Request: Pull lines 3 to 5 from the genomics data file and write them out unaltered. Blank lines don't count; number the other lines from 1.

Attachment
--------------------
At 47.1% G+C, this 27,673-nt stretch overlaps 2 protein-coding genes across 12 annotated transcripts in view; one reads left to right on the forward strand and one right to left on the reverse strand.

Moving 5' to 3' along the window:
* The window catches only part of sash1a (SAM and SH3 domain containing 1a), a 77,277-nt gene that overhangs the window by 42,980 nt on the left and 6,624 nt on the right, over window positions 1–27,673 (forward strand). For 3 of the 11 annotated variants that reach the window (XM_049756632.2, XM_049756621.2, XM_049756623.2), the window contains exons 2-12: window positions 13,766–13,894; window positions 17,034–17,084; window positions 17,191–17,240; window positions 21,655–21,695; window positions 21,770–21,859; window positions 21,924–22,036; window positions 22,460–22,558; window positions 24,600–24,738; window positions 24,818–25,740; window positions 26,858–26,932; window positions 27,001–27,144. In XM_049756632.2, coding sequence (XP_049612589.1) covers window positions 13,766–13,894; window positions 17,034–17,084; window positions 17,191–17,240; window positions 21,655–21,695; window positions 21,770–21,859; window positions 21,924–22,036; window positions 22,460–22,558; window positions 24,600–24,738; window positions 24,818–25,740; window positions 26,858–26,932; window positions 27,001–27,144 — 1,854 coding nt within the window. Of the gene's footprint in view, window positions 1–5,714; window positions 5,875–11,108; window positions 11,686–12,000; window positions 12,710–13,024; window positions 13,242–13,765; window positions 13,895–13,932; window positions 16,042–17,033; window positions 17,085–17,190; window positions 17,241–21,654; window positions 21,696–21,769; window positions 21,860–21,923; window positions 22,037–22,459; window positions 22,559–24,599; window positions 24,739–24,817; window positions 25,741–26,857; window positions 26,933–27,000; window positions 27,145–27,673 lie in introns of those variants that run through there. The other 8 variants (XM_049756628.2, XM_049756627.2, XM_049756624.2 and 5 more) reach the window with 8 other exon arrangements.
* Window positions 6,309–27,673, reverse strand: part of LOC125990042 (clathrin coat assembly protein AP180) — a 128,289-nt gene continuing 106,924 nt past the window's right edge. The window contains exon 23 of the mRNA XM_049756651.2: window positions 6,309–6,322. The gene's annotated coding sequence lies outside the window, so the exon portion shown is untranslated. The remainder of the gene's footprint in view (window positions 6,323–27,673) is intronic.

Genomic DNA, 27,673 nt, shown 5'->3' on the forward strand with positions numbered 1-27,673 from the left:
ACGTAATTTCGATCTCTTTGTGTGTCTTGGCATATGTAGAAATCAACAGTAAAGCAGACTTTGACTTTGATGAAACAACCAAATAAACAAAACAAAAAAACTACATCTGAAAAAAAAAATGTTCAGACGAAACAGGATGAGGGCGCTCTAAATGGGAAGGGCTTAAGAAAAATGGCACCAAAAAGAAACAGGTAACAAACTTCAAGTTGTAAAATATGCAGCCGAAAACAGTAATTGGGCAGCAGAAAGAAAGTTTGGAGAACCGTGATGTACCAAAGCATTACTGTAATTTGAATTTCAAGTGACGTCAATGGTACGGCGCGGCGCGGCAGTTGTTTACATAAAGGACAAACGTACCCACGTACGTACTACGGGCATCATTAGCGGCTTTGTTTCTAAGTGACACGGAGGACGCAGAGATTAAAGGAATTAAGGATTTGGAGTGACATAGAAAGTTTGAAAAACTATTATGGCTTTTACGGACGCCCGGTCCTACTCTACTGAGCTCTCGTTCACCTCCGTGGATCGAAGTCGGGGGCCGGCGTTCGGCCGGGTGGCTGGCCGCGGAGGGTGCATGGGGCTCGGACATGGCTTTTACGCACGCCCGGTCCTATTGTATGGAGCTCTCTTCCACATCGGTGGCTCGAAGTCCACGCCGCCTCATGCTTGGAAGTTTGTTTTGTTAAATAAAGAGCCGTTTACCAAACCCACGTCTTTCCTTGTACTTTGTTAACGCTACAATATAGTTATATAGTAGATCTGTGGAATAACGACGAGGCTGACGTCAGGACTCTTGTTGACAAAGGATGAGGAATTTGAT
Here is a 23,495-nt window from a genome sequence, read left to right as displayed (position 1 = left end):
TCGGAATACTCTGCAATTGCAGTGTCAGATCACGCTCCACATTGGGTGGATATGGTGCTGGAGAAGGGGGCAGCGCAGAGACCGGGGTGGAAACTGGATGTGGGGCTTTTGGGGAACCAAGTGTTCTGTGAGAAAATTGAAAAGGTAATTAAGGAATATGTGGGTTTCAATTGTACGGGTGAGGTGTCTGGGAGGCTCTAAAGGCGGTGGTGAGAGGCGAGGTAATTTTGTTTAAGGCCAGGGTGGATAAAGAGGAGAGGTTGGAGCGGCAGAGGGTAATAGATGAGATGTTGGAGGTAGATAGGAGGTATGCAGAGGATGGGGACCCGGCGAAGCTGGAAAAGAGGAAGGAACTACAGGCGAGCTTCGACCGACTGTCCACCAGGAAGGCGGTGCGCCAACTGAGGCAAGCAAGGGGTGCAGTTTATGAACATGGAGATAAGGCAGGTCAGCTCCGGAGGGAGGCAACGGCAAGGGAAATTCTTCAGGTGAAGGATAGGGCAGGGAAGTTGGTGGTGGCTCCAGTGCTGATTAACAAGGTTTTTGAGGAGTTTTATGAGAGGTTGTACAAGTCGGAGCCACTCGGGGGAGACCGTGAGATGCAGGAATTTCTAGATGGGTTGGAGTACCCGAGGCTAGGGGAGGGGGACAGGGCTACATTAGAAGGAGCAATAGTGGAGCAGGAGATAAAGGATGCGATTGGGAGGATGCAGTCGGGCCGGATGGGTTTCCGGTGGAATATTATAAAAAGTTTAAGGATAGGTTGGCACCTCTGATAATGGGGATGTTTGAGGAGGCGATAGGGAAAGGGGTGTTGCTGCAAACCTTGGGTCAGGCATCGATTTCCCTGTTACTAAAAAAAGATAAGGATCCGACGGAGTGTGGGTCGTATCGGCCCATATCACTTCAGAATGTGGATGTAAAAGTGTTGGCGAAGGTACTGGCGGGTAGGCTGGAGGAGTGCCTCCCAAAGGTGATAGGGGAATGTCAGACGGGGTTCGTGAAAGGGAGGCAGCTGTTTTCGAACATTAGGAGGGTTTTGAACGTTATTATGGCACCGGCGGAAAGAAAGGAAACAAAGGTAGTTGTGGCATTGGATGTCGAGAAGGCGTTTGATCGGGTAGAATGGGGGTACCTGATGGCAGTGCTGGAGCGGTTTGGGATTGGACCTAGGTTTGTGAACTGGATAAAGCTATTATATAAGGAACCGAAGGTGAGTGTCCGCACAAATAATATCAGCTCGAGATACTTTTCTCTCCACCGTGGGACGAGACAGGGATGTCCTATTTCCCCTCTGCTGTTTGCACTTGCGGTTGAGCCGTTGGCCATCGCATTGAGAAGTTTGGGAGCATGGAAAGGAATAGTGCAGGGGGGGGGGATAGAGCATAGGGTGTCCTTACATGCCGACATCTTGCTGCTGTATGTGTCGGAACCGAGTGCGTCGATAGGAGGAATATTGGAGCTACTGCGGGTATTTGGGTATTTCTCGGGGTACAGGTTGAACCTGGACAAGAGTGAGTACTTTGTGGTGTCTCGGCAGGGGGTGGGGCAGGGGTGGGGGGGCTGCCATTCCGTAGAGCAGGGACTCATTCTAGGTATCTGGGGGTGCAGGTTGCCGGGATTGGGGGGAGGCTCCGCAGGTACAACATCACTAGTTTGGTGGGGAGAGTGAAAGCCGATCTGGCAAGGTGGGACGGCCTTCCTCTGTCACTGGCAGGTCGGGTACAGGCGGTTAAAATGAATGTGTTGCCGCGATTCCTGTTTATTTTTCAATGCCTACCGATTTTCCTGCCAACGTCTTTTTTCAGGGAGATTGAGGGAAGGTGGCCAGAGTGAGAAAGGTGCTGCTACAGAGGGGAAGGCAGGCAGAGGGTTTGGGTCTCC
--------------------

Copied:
* The window catches only part of sash1a (SAM and SH3 domain containing 1a), a 77,277-nt gene that overhangs the window by 42,980 nt on the left and 6,624 nt on the right, over window positions 1–27,673 (forward strand). For 3 of the 11 annotated variants that reach the window (XM_049756632.2, XM_049756621.2, XM_049756623.2), the window contains exons 2-12: window positions 13,766–13,894; window positions 17,034–17,084; window positions 17,191–17,240; window positions 21,655–21,695; window positions 21,770–21,859; window positions 21,924–22,036; window positions 22,460–22,558; window positions 24,600–24,738; window positions 24,818–25,740; window positions 26,858–26,932; window positions 27,001–27,144. In XM_049756632.2, coding sequence (XP_049612589.1) covers window positions 13,766–13,894; window positions 17,034–17,084; window positions 17,191–17,240; window positions 21,655–21,695; window positions 21,770–21,859; window positions 21,924–22,036; window positions 22,460–22,558; window positions 24,600–24,738; window positions 24,818–25,740; window positions 26,858–26,932; window positions 27,001–27,144 — 1,854 coding nt within the window. Of the gene's footprint in view, window positions 1–5,714; window positions 5,875–11,108; window positions 11,686–12,000; window positions 12,710–13,024; window positions 13,242–13,765; window positions 13,895–13,932; window positions 16,042–17,033; window positions 17,085–17,190; window positions 17,241–21,654; window positions 21,696–21,769; window positions 21,860–21,923; window positions 22,037–22,459; window positions 22,559–24,599; window positions 24,739–24,817; window positions 25,741–26,857; window positions 26,933–27,000; window positions 27,145–27,673 lie in introns of those variants that run through there. The other 8 variants (XM_049756628.2, XM_049756627.2, XM_049756624.2 and 5 more) reach the window with 8 other exon arrangements.
* Window positions 6,309–27,673, reverse strand: part of LOC125990042 (clathrin coat assembly protein AP180) — a 128,289-nt gene continuing 106,924 nt past the window's right edge. The window contains exon 23 of the mRNA XM_049756651.2: window positions 6,309–6,322. The gene's annotated coding sequence lies outside the window, so the exon portion shown is untranslated. The remainder of the gene's footprint in view (window positions 6,323–27,673) is intronic.

Genomic DNA, 27,673 nt, shown 5'->3' on the forward strand with positions numbered 1-27,673 from the left: